By Faraday's law of induction, a magnetic flux is generated in a conductor through which an electric current is flowing, when a changing magnetic field is superimposed on it, due to a changing current. Thus, if AC and DC circuits are connected in series, DC power can be obtained from an AC source, and if the AC current is continuous, the DC power is constant.
AC induction motors use the principle of Faraday's law of induction (as just described), but in contrast to the DC motors just described, the winding that forms the magnetic field is not connected to the return circuit for the AC current that is flowing, so it is said to be a shunt winding.
The squirrel cage rotor is made up of a number of copper bars that are wrapped around a core of hardened steel and known as the squirrel cage laminations. These are held together by a squarish casting between the center of the rotor and the outermost squirrel cage bars. The rotor connecting rings provide additional support.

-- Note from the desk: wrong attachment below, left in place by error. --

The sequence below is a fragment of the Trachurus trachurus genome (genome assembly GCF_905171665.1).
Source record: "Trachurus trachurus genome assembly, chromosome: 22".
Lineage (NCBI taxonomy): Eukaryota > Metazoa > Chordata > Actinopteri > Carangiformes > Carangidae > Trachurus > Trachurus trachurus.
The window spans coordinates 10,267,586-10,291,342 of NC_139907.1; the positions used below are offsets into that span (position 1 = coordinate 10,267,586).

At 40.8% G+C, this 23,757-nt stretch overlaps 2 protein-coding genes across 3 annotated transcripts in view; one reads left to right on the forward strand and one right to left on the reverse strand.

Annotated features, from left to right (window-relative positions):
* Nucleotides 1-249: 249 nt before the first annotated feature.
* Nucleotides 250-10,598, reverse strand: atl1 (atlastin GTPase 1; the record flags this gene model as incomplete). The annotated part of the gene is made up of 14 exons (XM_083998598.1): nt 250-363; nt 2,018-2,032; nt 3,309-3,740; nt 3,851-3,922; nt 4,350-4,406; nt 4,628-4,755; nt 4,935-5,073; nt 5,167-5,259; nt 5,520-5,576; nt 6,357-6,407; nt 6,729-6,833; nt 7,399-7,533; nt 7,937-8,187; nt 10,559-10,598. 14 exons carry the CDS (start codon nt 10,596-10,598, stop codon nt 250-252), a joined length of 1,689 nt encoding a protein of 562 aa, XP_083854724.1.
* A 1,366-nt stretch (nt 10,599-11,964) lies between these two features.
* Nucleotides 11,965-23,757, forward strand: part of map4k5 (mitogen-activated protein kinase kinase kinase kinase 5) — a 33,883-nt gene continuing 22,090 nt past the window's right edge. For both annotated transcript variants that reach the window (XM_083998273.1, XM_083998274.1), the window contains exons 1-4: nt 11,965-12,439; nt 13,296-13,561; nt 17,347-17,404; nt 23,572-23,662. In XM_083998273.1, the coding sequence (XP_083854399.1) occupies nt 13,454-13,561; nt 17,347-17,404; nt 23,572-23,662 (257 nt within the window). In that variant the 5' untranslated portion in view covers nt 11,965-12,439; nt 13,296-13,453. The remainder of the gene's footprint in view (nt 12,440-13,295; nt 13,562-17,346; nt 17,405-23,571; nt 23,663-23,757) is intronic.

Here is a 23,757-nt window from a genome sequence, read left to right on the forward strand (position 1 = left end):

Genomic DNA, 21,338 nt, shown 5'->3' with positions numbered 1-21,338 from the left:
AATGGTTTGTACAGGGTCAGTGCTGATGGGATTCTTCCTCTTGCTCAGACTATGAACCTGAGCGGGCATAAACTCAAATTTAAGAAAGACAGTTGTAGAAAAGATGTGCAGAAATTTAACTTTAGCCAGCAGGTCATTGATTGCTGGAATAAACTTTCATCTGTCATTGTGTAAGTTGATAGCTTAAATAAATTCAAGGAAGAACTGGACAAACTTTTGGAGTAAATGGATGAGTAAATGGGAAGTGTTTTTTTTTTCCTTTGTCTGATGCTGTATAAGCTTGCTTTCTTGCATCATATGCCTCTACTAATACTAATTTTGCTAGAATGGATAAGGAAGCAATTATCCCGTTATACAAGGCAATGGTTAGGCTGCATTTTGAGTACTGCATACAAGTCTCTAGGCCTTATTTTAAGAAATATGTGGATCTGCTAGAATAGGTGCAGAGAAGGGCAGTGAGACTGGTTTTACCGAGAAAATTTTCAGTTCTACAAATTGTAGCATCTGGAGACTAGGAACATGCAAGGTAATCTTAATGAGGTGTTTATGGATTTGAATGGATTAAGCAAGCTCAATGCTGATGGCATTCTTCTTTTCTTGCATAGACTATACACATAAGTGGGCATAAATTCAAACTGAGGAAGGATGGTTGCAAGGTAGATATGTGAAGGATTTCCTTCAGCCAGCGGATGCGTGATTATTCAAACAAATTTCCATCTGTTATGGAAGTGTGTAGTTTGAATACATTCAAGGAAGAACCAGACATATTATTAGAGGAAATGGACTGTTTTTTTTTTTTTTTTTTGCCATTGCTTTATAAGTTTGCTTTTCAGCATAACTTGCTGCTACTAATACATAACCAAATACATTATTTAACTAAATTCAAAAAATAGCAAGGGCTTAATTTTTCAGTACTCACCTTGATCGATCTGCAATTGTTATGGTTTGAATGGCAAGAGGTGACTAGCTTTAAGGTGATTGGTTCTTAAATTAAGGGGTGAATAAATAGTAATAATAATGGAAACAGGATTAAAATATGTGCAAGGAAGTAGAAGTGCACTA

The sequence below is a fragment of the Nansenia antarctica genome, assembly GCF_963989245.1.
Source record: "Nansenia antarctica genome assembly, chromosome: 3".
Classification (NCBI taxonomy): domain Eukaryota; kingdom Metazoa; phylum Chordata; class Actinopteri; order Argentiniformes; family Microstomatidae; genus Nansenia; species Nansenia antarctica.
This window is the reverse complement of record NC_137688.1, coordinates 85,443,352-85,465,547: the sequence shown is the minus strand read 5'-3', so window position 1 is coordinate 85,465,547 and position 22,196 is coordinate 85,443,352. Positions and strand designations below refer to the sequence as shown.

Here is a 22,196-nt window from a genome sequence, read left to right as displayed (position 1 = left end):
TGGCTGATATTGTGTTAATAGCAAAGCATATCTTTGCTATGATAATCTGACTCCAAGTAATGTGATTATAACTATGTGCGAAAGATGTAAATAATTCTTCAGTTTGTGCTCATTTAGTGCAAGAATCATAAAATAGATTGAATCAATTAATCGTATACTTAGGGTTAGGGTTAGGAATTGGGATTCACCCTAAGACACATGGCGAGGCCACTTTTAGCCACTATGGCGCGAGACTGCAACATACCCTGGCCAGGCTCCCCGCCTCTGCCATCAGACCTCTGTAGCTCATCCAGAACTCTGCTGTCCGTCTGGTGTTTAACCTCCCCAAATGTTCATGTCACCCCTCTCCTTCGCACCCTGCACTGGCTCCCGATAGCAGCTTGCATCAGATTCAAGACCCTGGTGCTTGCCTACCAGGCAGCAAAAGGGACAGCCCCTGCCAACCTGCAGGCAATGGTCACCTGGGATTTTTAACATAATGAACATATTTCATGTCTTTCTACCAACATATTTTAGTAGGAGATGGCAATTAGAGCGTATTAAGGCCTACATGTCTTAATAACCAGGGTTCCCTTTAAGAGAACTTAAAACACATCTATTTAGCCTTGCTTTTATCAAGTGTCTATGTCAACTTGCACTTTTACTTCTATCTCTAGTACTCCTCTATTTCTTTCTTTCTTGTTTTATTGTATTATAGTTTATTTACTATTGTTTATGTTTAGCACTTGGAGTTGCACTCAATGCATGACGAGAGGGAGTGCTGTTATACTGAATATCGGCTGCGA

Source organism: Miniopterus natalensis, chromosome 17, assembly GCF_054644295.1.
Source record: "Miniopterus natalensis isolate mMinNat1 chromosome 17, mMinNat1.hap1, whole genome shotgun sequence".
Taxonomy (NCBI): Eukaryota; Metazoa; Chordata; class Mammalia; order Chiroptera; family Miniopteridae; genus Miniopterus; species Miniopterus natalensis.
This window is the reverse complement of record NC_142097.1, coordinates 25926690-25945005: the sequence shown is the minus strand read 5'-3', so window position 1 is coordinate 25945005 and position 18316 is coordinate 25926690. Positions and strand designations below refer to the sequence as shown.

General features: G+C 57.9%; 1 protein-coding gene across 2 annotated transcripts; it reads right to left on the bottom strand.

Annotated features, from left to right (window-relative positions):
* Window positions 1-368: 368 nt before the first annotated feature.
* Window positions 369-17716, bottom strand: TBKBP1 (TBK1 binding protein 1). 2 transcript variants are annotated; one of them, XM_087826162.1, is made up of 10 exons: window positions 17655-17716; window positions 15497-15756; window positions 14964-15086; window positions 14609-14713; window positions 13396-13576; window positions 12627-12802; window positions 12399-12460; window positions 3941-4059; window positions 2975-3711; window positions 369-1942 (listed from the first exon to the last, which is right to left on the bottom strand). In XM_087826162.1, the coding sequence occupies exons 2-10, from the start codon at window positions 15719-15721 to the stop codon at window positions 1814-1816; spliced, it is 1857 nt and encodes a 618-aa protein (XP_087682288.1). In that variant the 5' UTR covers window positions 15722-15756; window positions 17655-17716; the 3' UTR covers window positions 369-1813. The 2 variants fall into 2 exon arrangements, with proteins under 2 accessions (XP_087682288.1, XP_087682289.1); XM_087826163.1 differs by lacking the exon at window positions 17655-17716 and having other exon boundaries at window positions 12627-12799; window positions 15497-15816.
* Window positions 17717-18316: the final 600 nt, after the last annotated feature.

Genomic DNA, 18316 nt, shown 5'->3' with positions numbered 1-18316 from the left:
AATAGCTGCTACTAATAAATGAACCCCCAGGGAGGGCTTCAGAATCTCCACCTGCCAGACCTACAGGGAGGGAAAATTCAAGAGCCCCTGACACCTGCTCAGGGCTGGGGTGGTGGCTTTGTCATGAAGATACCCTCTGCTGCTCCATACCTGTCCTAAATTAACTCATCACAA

This is really just a small motor with variable speed drive capability. The rotor turns in both directions with the same torque (pitch) by using the windings of one side of the motor to start the rotor turning in one direction then reversing the winding (and so reversing the direction of rotation) and start it spinning in the other direction, giving it the ability to rotate with either direction equally well.
By far the most common starting arrangement is to connect a d-c motor directly to the start winding of the piston. The motor will attempt to rotate with the piston, since they have the same inertia. However, friction of gearing, of the piston rod rubbing against the overhead, and of the diaphragm spring, will reduce the speed to a level that is lower than the normal speed for the motor. d2c66b5586